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State v. Stewart

SUPERIOR COURT OF NEW JERSEY APPELLATE DIVISION


May 22, 2008

STATE OF NEW JERSEY, PLAINTIFF-RESPONDENT,
v.
JOHN R. STEWART, DEFENDANT-APPELLANT.

On appeal from the Superior Court of New Jersey, Law Division, Cumberland County, Indictment No. 04-07-00782.

Per curiam.

NOT FOR PUBLICATION WITHOUT THE APPROVAL OF THE APPELLATE DIVISION

Submitted May 7, 2008

Before Judges Lisa and Simonelli.

Defendant was the subject of a forty-eight-count indictment.*fn1 Most counts charged third-degree burglaries, N.J.S.A. 2C:18-2, and related third-degree thefts, N.J.S.A. 2C:20-3. After dismissal of various counts, thirty counts were submitted to the jury,*fn2 and defendant was found guilty of twenty-five counts, of which twelve were burglaries and twelve were the related thefts. Defendant was sentenced to an aggregate term of twelve years imprisonment with a six-year parole disqualifier. He was also ordered to pay restitution and mandatory monetary assessments.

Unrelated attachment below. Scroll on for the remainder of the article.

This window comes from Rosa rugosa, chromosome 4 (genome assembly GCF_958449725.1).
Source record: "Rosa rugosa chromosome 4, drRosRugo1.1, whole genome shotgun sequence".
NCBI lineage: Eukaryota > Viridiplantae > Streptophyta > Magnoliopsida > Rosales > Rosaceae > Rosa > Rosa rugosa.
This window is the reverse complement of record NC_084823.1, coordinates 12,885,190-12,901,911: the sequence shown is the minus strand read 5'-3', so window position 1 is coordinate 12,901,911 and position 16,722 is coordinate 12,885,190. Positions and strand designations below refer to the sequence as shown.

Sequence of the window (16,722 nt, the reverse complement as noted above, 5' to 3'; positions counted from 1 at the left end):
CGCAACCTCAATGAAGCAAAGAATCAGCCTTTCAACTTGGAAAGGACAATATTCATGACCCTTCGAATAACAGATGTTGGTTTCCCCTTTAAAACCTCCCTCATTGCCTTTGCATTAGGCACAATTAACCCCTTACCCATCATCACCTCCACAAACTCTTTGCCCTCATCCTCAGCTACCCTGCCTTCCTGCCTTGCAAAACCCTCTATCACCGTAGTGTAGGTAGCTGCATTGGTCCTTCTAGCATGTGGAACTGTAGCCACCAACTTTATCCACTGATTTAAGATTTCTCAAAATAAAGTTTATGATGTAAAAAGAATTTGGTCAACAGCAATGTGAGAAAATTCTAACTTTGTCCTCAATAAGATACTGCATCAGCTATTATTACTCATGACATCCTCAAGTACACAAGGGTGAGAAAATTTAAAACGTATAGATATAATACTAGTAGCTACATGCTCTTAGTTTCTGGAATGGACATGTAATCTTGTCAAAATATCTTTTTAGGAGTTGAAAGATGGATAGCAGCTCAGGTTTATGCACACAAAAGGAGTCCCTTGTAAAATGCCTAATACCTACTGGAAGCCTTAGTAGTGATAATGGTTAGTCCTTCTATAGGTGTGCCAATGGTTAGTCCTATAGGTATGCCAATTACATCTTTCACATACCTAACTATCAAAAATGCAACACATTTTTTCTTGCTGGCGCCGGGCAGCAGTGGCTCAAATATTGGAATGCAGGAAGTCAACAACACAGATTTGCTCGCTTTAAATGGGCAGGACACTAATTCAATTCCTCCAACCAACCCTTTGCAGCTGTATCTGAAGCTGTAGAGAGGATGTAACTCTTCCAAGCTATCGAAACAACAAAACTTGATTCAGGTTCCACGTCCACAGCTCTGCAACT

On appeal, defendant does not challenge his convictions on nineteen counts. He argues that the trial judge erred in denying his motion for acquittal at the close of the evidence and before the case was submitted to the jury with respect to burglaries and thefts at three locations, as embodied in counts five and six, nine and ten, and seventeen and eighteen. Defendant also argues that his sentence is excessive. More specifically, defendant argues:

I. THE COURT ERRED IN DENYING DEFENDANT'S MOTION TO DISMISS ON COUNTS FIVE & SIX.

II. THE COURT ERRED IN DENYING MOTIONS FOR ACQUITTAL ON COUNTS NINE & TEN.

III. THE COURT ERRED IN DENYING MOTIONS FOR ACQUITTAL ON COUNTS [SEVENTEEN & EIGHTEEN].

IV. A REVIEW OF THE JUDGE TRIAL COURTS SENTENCING REASONS SHOW ERROR.